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Tracking EF Skills in Young Children: Development from 3.5-7 Years and Future Academic Performance

This article is part of our weekly series Executive Function Tips for Families.

In the following study, learn how developing your child’s EF skills now will benefit them later in school.

Before We Begin:

This article explains the study “Modeling executive function across early childhood: Longitudinal invariance, development from 3.5 to 7 years and later academic performance” Castellanos-Ryan, N., Parent, S., Chaput-Langlois, S., Rioux, C., Jacques, S., Simard, C., Tremblay, R. E., Séguin, J. R., & Zelazo, P. D. (2023). Cognitive Development, 68, 101365. The focus of this study is on understanding how executive functions (EF) in children from 3.5 to 7 years old develop, and what effect this has on long-term academic achievement.

Key Takeaways

Researchers wanted to find out how EF skills develop throughout a person’s early life. To do this, they examined the progression of EF skills by conducting a set of four assessments on 465 children. They gave the first test when the children were 3.5 years old, and then tested them periodically until they reached 7 years of age. The tests measured the children’s cognitive flexibility, working memory, and inhibitory control. 

Let’s take a look at what the test results show us about EF skill development.

The study found that . . .

  • A child’s EF skills increase rapidly between the ages of 3.5 and 6 years.
  • EF skills do not grow as much between 6 and 7 years.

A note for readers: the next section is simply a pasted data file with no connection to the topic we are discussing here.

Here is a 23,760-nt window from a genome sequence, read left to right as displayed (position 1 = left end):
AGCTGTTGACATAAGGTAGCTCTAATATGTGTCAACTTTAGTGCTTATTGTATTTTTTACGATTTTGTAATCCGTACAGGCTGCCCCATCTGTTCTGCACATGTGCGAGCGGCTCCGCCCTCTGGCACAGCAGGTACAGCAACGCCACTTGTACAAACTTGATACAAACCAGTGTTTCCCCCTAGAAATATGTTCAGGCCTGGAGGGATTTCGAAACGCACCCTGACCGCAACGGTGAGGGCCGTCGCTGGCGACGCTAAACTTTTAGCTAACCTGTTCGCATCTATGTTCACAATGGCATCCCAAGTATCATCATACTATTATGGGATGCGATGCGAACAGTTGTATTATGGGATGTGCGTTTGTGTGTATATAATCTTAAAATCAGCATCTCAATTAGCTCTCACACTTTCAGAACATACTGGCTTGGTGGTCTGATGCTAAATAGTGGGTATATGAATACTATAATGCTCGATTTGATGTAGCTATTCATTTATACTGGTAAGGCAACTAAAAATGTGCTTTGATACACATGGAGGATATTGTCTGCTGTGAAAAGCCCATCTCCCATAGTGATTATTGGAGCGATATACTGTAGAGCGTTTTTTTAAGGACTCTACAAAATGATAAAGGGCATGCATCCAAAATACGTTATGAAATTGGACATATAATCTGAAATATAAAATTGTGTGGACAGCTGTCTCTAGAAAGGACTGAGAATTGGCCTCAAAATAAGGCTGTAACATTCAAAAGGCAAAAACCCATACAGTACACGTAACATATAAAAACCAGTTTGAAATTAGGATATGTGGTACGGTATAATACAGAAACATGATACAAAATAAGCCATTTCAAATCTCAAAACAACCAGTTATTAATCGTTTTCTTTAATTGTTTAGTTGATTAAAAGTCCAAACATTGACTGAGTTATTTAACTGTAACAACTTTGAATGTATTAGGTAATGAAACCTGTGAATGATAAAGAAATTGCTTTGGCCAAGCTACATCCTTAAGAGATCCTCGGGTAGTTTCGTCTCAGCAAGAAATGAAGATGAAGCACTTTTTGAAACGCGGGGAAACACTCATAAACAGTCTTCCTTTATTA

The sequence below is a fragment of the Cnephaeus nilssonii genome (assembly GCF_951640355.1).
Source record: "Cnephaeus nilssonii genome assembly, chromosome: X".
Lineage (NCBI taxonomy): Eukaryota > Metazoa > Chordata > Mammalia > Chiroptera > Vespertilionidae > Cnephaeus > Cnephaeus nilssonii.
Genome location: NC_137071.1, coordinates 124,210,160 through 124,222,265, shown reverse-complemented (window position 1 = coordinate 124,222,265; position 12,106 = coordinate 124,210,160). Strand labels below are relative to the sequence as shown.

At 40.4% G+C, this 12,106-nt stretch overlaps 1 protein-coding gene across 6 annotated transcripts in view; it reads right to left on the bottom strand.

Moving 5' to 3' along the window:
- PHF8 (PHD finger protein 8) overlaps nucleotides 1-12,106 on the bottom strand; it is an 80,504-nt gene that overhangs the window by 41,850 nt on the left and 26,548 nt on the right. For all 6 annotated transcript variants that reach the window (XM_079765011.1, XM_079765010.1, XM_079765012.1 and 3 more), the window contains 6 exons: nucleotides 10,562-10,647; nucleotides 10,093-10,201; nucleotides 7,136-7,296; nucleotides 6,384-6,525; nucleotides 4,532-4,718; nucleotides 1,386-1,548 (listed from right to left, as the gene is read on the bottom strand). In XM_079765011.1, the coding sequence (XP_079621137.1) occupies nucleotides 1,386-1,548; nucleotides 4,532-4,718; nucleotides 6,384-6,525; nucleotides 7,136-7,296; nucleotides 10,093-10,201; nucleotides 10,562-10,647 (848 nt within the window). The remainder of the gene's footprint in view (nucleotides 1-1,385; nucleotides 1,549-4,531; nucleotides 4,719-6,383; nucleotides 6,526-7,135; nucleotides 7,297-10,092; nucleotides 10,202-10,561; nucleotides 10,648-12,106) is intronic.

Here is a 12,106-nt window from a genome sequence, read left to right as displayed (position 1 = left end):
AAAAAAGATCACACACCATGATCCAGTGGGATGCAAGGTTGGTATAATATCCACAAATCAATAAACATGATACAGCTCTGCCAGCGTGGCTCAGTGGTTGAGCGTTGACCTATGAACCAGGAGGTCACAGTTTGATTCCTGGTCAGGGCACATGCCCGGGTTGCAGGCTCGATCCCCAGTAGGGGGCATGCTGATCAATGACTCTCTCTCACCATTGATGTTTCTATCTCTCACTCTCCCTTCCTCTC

• at 3.5 years old, EF abilities vary, indicating that children develop these skills at different rates.
  • EF skills tend to develop sequentially, starting with working memory, followed by inhibitory control, and then cognitive flexibility.
  • Understanding EF development is crucial for supporting children experiencing academic challenges.
  • The level of a child’s EF skills at age 3.5 years old, and their growth over time predicts their academic performance at ages 9 and 17, suggesting that strengthening EF skills in early childhood can have long-term benefits for academic achievement.

Actionable Steps for Parents

This study supports the idea that EF skills start developing early in your child’s life. It also explains that your child’s EF skills play a big part in their long-term success in school. Your child may first develop their working memory, followed by inhibitory control and then cognitive flexibility. Luckily, there are great ways for you to build all of these skills at home!

  • Assess: This study found that it is important to identify any lacking EF skills early, so they can be strengthened. You can do this at home! 
  • Play: Once you measure their skills, you can play games or do activities to work on any skills that seem to be lacking or just to strengthen the skills they already have. 
  • Play: Games like head, shoulders, knees, and toes provide a great chance to take a break from screens and can teach children about coordination. These are excellent opportunities to work on working memory, inhibitory control, and cognitive flexibility skills.
  • Support: As your child works hard to strengthen their EF skills, be sure to praise your child’s appropriate behavior. Also, by building a positive relationship with your child, you can use rules and discipline as an opportunity to teach new skills.

Conclusion

Your child’s EF skills grow and develop beginning in early childhood. These skills can serve as a predictor for your child’s future academic success. It is important to build and strengthen your child’s EF skills. Staying up to date with resources that you can use to help your child at home will lead to a successful future for you and your child!

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